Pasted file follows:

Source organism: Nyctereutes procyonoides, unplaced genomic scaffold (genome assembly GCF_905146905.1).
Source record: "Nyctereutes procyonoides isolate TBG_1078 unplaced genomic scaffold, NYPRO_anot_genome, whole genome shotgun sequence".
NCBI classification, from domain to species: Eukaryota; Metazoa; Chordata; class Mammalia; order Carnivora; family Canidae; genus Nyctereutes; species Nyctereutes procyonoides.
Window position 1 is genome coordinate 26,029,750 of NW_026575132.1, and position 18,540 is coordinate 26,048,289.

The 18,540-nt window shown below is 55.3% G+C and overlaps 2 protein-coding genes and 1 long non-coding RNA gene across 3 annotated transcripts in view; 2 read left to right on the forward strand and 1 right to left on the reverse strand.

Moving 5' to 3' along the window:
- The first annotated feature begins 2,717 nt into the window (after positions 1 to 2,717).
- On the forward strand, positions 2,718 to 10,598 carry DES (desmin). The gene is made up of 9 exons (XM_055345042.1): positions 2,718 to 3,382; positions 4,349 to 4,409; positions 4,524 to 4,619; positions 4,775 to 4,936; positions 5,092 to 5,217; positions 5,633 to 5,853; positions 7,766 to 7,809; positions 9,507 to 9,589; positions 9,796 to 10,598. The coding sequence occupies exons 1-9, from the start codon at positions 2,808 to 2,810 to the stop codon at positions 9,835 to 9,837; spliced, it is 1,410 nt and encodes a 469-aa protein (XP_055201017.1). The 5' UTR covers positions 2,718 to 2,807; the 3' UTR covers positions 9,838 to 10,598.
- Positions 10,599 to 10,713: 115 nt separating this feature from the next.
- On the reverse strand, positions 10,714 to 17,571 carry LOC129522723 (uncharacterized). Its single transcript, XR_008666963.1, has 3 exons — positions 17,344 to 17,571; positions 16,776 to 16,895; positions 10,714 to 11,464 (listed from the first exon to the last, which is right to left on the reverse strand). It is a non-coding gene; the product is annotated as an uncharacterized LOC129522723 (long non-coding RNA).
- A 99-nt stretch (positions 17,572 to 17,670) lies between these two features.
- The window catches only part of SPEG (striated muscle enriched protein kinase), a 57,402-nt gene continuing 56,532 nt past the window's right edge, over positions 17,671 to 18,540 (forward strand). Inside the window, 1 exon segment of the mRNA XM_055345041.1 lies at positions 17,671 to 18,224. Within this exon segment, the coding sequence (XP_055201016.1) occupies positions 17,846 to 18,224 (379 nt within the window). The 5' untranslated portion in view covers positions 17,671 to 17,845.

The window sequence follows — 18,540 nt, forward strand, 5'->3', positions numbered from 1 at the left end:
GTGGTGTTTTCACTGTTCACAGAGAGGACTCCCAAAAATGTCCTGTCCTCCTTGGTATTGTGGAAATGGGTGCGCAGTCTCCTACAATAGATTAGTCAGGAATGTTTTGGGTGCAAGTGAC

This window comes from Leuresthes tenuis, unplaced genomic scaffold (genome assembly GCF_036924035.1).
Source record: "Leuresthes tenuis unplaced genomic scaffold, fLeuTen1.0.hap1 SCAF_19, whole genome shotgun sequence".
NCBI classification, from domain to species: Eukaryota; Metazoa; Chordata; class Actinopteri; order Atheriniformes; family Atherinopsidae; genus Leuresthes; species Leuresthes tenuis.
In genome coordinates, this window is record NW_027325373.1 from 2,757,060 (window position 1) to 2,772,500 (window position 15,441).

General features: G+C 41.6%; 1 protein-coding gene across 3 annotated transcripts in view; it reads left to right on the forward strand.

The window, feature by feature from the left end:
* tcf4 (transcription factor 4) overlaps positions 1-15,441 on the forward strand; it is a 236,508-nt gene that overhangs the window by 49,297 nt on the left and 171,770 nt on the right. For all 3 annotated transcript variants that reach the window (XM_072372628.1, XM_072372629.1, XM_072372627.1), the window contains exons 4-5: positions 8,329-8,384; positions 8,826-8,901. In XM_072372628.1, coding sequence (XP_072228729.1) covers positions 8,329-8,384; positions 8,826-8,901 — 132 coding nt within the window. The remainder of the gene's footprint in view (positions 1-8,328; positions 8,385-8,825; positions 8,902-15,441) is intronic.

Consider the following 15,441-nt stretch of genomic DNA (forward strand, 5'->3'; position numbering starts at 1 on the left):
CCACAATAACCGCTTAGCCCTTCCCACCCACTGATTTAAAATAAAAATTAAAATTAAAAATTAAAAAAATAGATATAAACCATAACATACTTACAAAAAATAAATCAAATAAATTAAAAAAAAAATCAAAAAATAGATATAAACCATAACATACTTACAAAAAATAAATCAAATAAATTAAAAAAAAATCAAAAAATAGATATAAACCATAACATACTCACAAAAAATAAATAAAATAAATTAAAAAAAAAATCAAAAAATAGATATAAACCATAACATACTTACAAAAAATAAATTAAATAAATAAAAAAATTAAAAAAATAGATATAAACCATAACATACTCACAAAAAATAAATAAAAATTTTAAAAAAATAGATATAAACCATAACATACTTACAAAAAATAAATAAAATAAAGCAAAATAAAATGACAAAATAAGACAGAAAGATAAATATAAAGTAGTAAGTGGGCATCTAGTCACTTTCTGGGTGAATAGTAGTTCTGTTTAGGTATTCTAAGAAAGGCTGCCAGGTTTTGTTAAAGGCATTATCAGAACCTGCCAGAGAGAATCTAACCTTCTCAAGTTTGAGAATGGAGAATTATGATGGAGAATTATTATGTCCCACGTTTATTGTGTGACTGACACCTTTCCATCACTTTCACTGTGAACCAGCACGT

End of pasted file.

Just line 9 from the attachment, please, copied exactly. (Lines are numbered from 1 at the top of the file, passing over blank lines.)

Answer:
- Positions 10,599 to 10,713: 115 nt separating this feature from the next.